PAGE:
Key West Fishing Charters Glossary

Atlantic Ocean Fishery Charters

Key West Florida is a small island lying in the Straits of Florida 129 miles southwest of Miami, Florida and 106 miles north-northeast of Havana, Cuba (24°33′33″N 81°47′03″W). Key West is at the southernmost tip of the Florida Keys, and the city of Key West is the southernmost city in the continental United States.

The island is positioned between the waters of the Gulf of Mexico to the north and the Atlantic Ocean to the south. This gives Key West one of the most diverse and prolific fisheries on the planet. An important factor in this is the transport of warm water north into the Gulf of Mexico by the Yucatan Current. This water circulates around the Gulf then drops south along the western shoreline of Florida before emptying eastward through the Straits of Florida and into the Atlantic as the Gulf Stream. The mixing of different water temperatures that occurs around Key West and along the Keys and the load of plankton carried on the warm Gulf waters form the basis of a very abundant food chain topped by a multitude of game fish species that live in or migrate through the waters off of Key West.

The shallower waters of near-shore Key West, the Key West backcountry, and the Gulf of Mexico feature numerous wrecks, reefs, and bottom structure variations that provide homes to large, multi-species fish populations. Barracuda, Cobia, Grouper, Permit, Snapper, Shark, and Tarpon are just a few of the rod-bending sport fish species that offer fun and excitement to millions of anglers each year.

The shallow waters giving onto the living coral reef that lies along the eastern shore of the Keys, the warm, northward-flowing water of the Gulf Stream current, and the much deeper and cooler waters of the Atlantic Ocean lying farther offshore of Key West offer anglers an infinite selection of pristine fishing grounds frequented by reef and wreck-dwelling species, deep-water bottom fish, and the famous large pelagic big game species including King Mackerel, Mahi-Mahi, Marlin, Tuna, Sailfish, and Swordfish.

With this combination of accessible waters, huge variety of marine biosystems, and multitude of resident and migratory fish species, Key West has earned an international reputation as a fisherman’s paradise. The local waters have produced over 600 International Game Fish Association world records. Key West fishing is a truly unique and amazing phenomenon.

Backcountry Fishing Charters

The inhabited islands of the Florida Keys are just one small part of a 100-mile-long strip of shallow water flats, tangled channels, and wild mangrove islands separating the Atlantic Ocean from the Gulf of Mexico. Much of this vast area is untouched marine wilderness, wildlife refuge, or national park. The area along the northern shoreline of the Keys, from north of Marathon Key to north of Key West is known as the Backcountry. A last remaining example of wild, untouched Florida, the Florida Keys Backcountry is a true sportsman’s paradise.

The Backcountry is one of the world’s most diverse marine life ecosystems. The area is natural and unspoiled, with crystal clear water. Shallow water flats and channels, mangrove islands, coral patches, and a range of bottom types including turtle grass, gravel, sand, and limestone provide ideal homes and breeding grounds for a huge variety of fish, animals, and birds.

Fisherman come to the Backcountry primarily for light tackle fishing, with the most famous quarry being the Key West grand slam trio of Bonefish, Permit, and Tarpon. Specialized shallow-water boats and expert guides bring fisherman within visual range of these wily fish, where skillful use of fly or spin-casting tackle and an artificial lure or live bait may bring a lucky fisherman the experience of a lifetime.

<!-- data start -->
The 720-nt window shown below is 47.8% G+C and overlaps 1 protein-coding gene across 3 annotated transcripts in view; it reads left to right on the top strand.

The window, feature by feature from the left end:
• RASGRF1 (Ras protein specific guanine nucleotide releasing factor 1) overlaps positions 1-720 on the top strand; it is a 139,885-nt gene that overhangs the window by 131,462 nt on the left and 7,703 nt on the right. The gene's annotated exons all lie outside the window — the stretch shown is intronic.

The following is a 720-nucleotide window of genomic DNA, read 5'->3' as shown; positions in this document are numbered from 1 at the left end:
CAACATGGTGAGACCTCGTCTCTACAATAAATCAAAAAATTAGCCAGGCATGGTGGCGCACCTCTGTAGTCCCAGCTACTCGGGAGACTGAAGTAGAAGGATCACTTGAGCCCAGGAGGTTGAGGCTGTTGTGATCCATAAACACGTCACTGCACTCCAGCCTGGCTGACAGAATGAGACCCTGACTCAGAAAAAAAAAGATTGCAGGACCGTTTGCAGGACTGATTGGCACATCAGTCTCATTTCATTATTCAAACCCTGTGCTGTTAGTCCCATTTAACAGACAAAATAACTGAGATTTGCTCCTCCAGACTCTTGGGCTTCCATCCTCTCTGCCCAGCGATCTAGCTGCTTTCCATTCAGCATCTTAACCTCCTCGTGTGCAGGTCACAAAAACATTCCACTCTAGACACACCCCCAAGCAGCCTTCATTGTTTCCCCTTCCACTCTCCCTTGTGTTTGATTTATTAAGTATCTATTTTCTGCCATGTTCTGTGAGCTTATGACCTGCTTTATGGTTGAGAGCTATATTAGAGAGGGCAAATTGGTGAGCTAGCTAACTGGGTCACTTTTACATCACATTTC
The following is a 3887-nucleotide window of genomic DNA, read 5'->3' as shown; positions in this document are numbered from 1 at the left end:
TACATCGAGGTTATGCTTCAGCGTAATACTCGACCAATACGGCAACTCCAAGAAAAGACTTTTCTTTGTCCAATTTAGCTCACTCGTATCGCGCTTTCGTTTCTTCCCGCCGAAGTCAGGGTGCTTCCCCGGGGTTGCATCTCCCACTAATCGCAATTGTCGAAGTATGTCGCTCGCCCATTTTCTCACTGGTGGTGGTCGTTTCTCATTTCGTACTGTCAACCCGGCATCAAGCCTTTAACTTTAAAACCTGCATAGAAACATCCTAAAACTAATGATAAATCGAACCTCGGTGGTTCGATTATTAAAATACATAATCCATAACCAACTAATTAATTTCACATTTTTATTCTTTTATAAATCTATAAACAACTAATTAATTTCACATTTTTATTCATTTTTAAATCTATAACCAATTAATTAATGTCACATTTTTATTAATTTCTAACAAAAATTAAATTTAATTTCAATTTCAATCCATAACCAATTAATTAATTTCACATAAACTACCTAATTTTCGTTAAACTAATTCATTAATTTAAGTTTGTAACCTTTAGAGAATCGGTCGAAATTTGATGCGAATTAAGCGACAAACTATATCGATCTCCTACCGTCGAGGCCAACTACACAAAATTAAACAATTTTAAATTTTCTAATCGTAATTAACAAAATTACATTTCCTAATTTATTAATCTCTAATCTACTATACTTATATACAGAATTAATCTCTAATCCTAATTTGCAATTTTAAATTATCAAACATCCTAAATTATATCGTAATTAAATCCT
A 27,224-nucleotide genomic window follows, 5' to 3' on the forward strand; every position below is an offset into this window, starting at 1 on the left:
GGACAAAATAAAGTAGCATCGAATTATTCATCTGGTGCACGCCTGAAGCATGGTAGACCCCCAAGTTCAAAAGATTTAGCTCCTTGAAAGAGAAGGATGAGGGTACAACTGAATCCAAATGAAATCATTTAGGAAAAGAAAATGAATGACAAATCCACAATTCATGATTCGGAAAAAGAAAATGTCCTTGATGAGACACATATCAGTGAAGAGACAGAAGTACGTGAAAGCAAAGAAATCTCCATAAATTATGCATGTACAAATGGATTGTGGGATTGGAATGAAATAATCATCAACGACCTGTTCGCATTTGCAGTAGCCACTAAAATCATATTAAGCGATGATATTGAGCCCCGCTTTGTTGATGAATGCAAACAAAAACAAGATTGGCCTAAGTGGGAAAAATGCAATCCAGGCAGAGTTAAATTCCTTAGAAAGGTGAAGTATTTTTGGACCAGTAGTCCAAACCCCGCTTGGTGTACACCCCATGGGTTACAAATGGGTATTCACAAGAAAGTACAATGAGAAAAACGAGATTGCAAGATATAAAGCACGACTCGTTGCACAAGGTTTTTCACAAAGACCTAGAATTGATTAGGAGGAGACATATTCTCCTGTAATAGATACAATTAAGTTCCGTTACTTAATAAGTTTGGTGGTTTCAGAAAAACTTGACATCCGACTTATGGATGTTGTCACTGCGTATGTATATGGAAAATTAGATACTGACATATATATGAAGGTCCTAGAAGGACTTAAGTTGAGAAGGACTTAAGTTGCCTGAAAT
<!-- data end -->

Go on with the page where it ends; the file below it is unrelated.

Tarpon are the kings of the Backcountry. These silver giants commonly run over 100 lbs. and will give a fisherman the fight of a lifetime when hooked up on a saltwater fly rod. Tarpon are known for their spectacular leaps and runs, and for the beauty of their large eyes and iridescent scales.

Bonefish and Permit are a Backcountry challenge for even the most experienced fly fisherman. These fish spook easily, and have to be approached with silence and stealth. Typically, the guide will pole a flat-bottomed skiff along by hand, often in waters only 1 or 2 feet deep, staying on the lookout for the telltale surface disturbances that mark feeding fish. When fish are spotted, the fisherman attempts the perfect cast in an effort to lay a bait within feeding range. Too far away, and the fish will not see it; too close and the fish will spook and be gone in an instant. Once hooked up, both Permit and Bonefish fight hard, and because the shallow water prevents them from diving, they make strong runs that can strip a reel bare.

For guaranteed fast fishing action, the Florida Keys Backcountry offers a number of other species that are always biting and easy to catch. Mangrove Snapper, Redfish, Bluefish, and Spanish Mackerel are plentiful and fun to catch. Snook and Cobia cruise the channels and grow to impressive sizes. Sea Trout are abundant, tasty, and good for kids because it is common to catch them as fast as you can reel them in. Ladyfish put on an exciting show with their numerous jumps, while the tough Jack Crevalle makes spectacular hits on big surface lures, followed up with wild, fast-running fights. For a long hard fight followed by spectacular photo opportunities, go for toothy Barracuda or shallow water Sharks on light tackle.Key West Fishing Charters

Key West Back Country fishing offers something for everyone. Experts looking for technical fly-fishing or first time beginners simply out to experience a well-bent rod will all find satisfaction in the Backcountry. And the natural beauty and unique sights that will be encountered make a trip into the Backcountry unforgettable for everyone who experiences this side of the Keys.